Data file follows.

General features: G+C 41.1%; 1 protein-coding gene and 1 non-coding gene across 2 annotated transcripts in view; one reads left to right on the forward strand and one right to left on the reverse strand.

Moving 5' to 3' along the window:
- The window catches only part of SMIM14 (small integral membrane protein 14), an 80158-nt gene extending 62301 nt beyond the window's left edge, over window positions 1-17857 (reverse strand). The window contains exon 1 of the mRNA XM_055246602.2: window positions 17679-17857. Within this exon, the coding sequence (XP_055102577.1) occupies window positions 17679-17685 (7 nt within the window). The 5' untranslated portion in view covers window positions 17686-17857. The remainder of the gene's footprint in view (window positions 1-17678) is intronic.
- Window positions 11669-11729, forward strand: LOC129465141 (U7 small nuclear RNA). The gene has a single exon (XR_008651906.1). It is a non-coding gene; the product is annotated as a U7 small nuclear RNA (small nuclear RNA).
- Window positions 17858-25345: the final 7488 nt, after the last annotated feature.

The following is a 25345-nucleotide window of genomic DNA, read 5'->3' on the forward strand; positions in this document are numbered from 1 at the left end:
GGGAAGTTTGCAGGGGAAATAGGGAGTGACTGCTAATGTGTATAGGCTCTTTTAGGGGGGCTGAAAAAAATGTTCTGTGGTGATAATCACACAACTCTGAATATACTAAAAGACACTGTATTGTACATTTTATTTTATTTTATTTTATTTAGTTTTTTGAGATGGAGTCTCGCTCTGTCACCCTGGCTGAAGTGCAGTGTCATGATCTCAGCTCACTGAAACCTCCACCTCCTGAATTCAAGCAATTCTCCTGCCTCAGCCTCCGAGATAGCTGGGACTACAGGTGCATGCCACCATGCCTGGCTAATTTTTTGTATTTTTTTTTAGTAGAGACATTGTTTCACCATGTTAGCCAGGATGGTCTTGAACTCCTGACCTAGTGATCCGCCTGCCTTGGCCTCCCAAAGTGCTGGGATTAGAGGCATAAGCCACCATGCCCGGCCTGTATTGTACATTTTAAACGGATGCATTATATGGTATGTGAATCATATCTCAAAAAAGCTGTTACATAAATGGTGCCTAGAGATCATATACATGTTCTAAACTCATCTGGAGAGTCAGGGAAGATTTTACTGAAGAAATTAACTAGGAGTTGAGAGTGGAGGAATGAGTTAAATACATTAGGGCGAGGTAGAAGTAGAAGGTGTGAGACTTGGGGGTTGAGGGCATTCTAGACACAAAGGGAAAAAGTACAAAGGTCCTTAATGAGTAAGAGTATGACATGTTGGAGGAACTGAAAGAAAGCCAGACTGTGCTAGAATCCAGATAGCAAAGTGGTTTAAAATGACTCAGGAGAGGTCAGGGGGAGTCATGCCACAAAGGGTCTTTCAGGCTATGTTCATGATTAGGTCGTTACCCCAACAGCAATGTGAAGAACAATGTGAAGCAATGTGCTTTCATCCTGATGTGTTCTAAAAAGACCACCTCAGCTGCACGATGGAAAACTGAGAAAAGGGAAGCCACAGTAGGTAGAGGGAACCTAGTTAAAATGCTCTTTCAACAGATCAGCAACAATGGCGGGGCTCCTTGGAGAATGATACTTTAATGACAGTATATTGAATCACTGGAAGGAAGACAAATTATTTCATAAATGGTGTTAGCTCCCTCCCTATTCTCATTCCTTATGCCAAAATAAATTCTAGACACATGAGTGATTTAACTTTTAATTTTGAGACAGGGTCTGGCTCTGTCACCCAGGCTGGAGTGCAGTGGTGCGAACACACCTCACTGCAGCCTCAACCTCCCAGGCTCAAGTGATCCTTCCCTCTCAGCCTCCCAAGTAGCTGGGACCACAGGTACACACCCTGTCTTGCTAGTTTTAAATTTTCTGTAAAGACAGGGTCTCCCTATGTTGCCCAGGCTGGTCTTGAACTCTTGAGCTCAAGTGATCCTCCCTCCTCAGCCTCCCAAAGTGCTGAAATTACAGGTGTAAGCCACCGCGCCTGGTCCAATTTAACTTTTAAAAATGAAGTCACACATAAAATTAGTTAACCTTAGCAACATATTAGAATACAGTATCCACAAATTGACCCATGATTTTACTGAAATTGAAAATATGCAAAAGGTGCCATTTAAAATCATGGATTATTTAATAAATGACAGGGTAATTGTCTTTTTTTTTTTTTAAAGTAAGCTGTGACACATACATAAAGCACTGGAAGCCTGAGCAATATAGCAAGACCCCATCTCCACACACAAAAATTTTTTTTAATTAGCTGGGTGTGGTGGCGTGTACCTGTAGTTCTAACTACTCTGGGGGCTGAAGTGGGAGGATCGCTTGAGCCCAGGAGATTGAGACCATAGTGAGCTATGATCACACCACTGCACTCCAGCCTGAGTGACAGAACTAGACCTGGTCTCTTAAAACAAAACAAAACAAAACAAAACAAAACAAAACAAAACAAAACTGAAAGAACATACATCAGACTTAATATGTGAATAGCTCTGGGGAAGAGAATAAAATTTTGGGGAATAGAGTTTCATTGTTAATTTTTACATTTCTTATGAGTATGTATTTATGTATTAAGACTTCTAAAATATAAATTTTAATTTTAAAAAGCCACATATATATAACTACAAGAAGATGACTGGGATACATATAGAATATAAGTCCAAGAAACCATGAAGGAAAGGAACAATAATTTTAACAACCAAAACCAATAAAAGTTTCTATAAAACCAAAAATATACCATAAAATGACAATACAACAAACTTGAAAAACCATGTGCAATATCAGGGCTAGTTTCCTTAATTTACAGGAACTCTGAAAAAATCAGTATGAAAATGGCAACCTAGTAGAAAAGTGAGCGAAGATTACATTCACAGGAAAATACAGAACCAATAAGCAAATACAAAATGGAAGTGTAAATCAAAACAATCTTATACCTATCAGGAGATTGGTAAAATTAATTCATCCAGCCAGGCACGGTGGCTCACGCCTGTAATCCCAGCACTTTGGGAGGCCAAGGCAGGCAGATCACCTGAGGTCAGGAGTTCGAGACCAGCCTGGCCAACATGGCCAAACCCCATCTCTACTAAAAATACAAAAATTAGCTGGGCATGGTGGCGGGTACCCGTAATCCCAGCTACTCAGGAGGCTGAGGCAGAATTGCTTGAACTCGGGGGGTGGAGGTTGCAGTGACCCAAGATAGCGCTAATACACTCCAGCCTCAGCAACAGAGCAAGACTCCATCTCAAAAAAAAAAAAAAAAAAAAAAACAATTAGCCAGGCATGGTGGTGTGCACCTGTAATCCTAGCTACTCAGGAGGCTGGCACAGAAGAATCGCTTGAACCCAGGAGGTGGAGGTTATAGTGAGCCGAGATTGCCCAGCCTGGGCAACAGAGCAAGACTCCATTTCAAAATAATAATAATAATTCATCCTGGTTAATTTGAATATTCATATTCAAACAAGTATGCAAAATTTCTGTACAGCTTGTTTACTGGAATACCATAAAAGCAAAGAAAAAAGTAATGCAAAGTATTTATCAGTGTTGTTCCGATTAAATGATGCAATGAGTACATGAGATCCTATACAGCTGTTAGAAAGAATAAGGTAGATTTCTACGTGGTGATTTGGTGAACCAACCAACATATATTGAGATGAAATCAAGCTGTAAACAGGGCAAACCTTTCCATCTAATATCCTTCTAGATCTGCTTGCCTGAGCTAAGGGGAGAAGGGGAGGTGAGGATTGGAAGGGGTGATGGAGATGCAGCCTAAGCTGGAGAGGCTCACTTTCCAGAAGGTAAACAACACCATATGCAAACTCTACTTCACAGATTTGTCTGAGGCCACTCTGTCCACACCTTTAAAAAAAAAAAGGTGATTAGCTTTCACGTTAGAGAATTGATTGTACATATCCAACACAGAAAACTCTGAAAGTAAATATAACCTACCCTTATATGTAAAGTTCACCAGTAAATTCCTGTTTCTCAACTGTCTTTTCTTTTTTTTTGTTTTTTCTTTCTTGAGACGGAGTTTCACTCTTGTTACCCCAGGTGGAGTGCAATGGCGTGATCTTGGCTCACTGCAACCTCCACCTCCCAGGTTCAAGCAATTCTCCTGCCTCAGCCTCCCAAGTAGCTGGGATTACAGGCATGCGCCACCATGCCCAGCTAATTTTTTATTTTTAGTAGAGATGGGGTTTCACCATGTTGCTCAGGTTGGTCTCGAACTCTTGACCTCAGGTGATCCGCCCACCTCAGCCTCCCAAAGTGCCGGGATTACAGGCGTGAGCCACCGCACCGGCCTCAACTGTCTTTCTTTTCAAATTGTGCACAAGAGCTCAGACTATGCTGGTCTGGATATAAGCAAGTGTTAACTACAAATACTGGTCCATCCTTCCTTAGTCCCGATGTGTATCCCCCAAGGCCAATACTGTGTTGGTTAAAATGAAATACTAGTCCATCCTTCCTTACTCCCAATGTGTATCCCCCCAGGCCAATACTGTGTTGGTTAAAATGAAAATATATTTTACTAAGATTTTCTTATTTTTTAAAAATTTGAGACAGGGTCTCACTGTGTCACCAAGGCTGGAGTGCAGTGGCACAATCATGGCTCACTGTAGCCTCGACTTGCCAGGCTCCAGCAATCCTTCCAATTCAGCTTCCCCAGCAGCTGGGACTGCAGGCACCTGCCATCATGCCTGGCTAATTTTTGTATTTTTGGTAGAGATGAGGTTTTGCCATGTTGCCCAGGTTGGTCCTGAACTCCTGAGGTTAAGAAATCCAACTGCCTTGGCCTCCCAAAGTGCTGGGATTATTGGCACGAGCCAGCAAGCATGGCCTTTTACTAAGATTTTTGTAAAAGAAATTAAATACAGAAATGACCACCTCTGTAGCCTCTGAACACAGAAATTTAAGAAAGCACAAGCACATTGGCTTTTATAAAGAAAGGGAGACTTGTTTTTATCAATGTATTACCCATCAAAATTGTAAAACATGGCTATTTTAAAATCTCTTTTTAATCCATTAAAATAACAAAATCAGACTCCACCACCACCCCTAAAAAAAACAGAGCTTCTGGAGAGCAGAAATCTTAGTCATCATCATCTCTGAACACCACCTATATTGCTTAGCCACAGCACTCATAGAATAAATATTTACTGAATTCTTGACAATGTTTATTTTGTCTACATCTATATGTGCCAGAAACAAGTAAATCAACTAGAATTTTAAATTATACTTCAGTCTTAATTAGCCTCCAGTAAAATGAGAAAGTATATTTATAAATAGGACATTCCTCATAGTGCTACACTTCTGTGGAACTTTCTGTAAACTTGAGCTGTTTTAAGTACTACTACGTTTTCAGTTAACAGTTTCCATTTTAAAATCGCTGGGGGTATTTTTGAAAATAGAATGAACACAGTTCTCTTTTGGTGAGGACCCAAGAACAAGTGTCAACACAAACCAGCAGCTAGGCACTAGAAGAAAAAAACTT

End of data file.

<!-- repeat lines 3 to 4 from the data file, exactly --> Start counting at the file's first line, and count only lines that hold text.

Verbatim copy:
- The window catches only part of SMIM14 (small integral membrane protein 14), an 80158-nt gene extending 62301 nt beyond the window's left edge, over window positions 1-17857 (reverse strand). The window contains exon 1 of the mRNA XM_055246602.2: window positions 17679-17857. Within this exon, the coding sequence (XP_055102577.1) occupies window positions 17679-17685 (7 nt within the window). The 5' untranslated portion in view covers window positions 17686-17857. The remainder of the gene's footprint in view (window positions 1-17678) is intronic.
- Window positions 11669-11729, forward strand: LOC129465141 (U7 small nuclear RNA). The gene has a single exon (XR_008651906.1). It is a non-coding gene; the product is annotated as a U7 small nuclear RNA (small nuclear RNA).